Airbnb has truly challenged the status quo of the travel industry
With a $25 billion valuation and after only seven years in the market, Airbnb has surpassed the market cap of major hotel companies like Marriott that manages more than 4.000 hotels ($21bn) or Starwood with more than 1.200 properties ($14bn). In addition, it is taking a share of online travel agencies (OTAs) like Expedia and Priceline.
A decade ago, a guest would prefer to stay at a Sheraton instead of an independent hotel because the brand ensured a level of service that could not be guaranteed for an unknown hotel. On the supply side, a hotel owner would get value from stablished brands because of vast access to distribution channels as well as buyer power to negotiate with OTAs. Under the same logic, there was very little space for bed and breakfast or other alternative lodging establishments because of low access to distribution channels and little access to information for guests.
The use of technology has eroded the value of hotel brands. Reviews on websites like TripAdvisor and social media have made it easy to trust unknown brands. Airbnb was able to claim most of this new creation of value with its business model. By becoming one of the first entrants to market, the company consolidated its position in a two sided platform, making it really hard for new entrants to gain that much traction.
Airbnb currently offers more than 1.5 million properties in 190 countries creating a virtuous cycle that attracts more hosts and travelers. The company has almost 1 million unique visitors per day, more than three times Marriott’s online traffic, and has become a cheap distribution channel, charging between 6 to 12% to hosts compared with 25% in some OTAs.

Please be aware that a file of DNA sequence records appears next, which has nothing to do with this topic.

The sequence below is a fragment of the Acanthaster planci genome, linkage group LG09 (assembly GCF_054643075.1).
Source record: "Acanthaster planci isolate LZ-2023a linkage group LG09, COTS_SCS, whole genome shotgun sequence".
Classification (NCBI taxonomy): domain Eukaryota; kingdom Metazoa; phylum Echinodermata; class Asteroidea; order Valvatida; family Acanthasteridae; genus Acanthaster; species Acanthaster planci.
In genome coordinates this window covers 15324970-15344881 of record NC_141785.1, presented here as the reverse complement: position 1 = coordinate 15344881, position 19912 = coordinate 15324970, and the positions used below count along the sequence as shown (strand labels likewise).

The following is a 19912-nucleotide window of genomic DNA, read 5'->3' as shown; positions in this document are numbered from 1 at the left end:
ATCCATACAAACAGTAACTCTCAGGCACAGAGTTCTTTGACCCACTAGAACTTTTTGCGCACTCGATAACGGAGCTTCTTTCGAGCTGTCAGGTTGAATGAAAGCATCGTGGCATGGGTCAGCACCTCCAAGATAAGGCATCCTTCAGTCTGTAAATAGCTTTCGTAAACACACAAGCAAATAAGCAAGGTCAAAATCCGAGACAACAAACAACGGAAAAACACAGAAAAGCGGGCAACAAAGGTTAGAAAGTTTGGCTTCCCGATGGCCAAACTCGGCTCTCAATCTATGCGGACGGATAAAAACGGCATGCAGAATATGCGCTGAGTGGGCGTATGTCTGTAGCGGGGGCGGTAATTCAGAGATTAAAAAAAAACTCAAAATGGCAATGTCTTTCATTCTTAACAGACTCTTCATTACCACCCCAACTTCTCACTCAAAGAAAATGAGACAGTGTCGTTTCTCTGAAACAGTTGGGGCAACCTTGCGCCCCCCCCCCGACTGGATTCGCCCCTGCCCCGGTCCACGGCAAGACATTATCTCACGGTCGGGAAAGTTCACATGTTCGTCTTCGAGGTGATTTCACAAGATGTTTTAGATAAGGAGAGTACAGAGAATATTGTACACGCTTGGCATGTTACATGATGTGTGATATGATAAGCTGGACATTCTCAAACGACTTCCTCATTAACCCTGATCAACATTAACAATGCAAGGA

As an asset light company, Airbnb does not have to worry about the real estate business in every country, and because in several cases this constitutes an additional income for owners with underutilized assets Airbnb can offer lower prices to travelers. By not managing any properties they avoid dealing with unions, and both Airbnb and owners have a lower cost structure. The company has strong economies of scale. To grow, they only need to increase the number of hosts and travelers and match them with each other, which can be done without significant capital investment. This fast growth is extremely hard to replicate for hotel chains, as they need to find real estate that fulfills their brand standards. In order to gain and maintain loyal customers a large foot print is required, and although large hotel chains stared creating soft brands like Tribute or Autograph to facilitate growth, it will never reach Airbnb growth speed.
In addition, Airbnb is leveraging big data and machine learning to increase revenue. For example, they developed a system for dynamically determining where a person is most likely to stay given their search string. They also use historical data points to recommend owners prices that will maximize revenue, and analyze usage information to try to convert travelers to hosts and vice ‘versa with personalized marketing initiatives.